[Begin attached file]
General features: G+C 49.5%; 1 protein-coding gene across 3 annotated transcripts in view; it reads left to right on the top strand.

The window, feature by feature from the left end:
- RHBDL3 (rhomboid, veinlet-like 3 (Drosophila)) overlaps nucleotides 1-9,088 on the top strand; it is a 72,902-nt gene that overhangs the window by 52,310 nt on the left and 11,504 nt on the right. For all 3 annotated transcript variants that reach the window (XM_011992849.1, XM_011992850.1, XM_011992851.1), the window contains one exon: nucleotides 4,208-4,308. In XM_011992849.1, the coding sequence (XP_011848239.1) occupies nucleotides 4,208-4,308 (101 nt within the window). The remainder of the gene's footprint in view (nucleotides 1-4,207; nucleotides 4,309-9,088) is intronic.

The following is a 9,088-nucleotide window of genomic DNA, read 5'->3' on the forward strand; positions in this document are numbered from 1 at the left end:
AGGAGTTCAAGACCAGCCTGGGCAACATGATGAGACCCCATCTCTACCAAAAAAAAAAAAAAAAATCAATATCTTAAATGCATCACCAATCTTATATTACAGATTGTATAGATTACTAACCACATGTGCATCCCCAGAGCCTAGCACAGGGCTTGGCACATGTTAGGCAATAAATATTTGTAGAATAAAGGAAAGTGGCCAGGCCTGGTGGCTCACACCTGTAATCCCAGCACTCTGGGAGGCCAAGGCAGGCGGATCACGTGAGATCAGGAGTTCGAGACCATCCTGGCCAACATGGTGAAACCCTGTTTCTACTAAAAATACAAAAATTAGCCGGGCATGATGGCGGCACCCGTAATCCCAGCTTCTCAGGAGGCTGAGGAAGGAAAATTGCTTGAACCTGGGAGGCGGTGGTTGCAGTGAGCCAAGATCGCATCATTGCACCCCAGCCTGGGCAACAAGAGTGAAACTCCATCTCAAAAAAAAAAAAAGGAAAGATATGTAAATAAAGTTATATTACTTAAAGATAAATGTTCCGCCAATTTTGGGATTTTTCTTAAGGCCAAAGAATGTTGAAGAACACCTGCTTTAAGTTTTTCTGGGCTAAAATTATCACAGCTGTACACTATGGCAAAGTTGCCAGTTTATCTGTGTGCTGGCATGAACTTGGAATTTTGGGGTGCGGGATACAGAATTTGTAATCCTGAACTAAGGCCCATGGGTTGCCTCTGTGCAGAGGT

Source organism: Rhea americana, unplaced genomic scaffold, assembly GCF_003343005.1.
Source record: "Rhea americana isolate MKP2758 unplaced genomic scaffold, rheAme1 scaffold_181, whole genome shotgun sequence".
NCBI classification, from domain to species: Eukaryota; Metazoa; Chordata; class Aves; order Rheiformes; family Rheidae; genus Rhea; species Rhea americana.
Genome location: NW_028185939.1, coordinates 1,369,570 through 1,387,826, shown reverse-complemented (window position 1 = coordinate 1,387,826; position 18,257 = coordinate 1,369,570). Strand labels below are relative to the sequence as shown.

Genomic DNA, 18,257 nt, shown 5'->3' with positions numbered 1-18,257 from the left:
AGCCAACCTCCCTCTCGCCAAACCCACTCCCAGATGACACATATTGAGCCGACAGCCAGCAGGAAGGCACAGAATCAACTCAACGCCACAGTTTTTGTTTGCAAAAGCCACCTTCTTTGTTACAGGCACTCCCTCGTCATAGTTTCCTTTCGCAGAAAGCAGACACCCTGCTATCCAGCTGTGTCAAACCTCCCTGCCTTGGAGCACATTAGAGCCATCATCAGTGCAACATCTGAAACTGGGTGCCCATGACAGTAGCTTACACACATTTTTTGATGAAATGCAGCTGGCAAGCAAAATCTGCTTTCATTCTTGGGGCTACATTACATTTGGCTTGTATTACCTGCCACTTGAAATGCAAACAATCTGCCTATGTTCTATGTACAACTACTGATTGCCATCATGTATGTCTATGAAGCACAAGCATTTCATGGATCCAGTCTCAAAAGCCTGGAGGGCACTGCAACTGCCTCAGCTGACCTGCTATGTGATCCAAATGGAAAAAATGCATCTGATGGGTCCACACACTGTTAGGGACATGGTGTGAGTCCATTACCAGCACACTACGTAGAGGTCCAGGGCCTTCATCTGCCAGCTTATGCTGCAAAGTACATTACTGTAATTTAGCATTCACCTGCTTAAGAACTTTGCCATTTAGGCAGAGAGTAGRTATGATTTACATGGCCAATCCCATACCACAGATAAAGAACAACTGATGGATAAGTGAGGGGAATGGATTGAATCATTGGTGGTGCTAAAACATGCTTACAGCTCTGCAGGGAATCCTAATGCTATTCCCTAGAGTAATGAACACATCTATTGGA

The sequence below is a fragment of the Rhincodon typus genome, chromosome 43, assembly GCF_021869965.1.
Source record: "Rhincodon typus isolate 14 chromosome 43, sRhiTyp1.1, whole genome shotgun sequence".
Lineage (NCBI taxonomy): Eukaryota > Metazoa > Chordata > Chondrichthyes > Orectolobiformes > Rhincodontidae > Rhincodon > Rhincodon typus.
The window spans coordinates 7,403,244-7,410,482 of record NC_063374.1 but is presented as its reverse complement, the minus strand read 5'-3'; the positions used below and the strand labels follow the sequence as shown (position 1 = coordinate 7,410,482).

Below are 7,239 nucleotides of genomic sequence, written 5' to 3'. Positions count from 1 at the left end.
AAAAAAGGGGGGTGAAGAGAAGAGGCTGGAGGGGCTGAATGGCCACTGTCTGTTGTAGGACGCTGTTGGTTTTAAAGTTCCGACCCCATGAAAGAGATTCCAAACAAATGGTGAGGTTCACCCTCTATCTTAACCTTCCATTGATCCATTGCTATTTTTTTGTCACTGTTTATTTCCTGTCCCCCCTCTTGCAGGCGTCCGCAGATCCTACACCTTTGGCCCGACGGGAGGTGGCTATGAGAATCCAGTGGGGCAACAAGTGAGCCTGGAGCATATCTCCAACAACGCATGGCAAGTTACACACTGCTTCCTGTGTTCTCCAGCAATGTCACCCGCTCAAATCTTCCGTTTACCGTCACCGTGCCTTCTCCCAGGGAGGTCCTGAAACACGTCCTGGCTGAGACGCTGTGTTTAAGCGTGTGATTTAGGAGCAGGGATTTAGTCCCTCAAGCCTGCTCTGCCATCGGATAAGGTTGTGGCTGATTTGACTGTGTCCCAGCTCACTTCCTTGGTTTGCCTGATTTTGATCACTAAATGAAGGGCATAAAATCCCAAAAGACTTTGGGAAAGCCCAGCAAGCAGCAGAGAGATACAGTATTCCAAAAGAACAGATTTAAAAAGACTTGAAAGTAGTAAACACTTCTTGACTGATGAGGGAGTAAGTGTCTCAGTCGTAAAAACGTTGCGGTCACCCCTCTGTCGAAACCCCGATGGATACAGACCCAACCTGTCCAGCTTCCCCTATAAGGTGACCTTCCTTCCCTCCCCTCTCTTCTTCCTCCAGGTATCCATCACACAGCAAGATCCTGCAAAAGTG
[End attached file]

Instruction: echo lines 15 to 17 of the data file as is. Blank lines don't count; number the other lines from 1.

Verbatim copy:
The window spans coordinates 7,403,244-7,410,482 of record NC_063374.1 but is presented as its reverse complement, the minus strand read 5'-3'; the positions used below and the strand labels follow the sequence as shown (position 1 = coordinate 7,410,482).

Below are 7,239 nucleotides of genomic sequence, written 5' to 3'. Positions count from 1 at the left end.
AAAAAAGGGGGGTGAAGAGAAGAGGCTGGAGGGGCTGAATGGCCACTGTCTGTTGTAGGACGCTGTTGGTTTTAAAGTTCCGACCCCATGAAAGAGATTCCAAACAAATGGTGAGGTTCACCCTCTATCTTAACCTTCCATTGATCCATTGCTATTTTTTTGTCACTGTTTATTTCCTGTCCCCCCTCTTGCAGGCGTCCGCAGATCCTACACCTTTGGCCCGACGGGAGGTGGCTATGAGAATCCAGTGGGGCAACAAGTGAGCCTGGAGCATATCTCCAACAACGCATGGCAAGTTACACACTGCTTCCTGTGTTCTCCAGCAATGTCACCCGCTCAAATCTTCCGTTTACCGTCACCGTGCCTTCTCCCAGGGAGGTCCTGAAACACGTCCTGGCTGAGACGCTGTGTTTAAGCGTGTGATTTAGGAGCAGGGATTTAGTCCCTCAAGCCTGCTCTGCCATCGGATAAGGTTGTGGCTGATTTGACTGTGTCCCAGCTCACTTCCTTGGTTTGCCTGATTTTGATCACTAAATGAAGGGCATAAAATCCCAAAAGACTTTGGGAAAGCCCAGCAAGCAGCAGAGAGATACAGTATTCCAAAAGAACAGATTTAAAAAGACTTGAAAGTAGTAAACACTTCTTGACTGATGAGGGAGTAAGTGTCTCAGTCGTAAAAACGTTGCGGTCACCCCTCTGTCGAAACCCCGATGGATACAGACCCAACCTGTCCAGCTTCCCCTATAAGGTGACCTTCCTTCCCTCCCCTCTCTTCTTCCTCCAGGTATCCATCACACAGCAAGATCCTGCAAAAGTG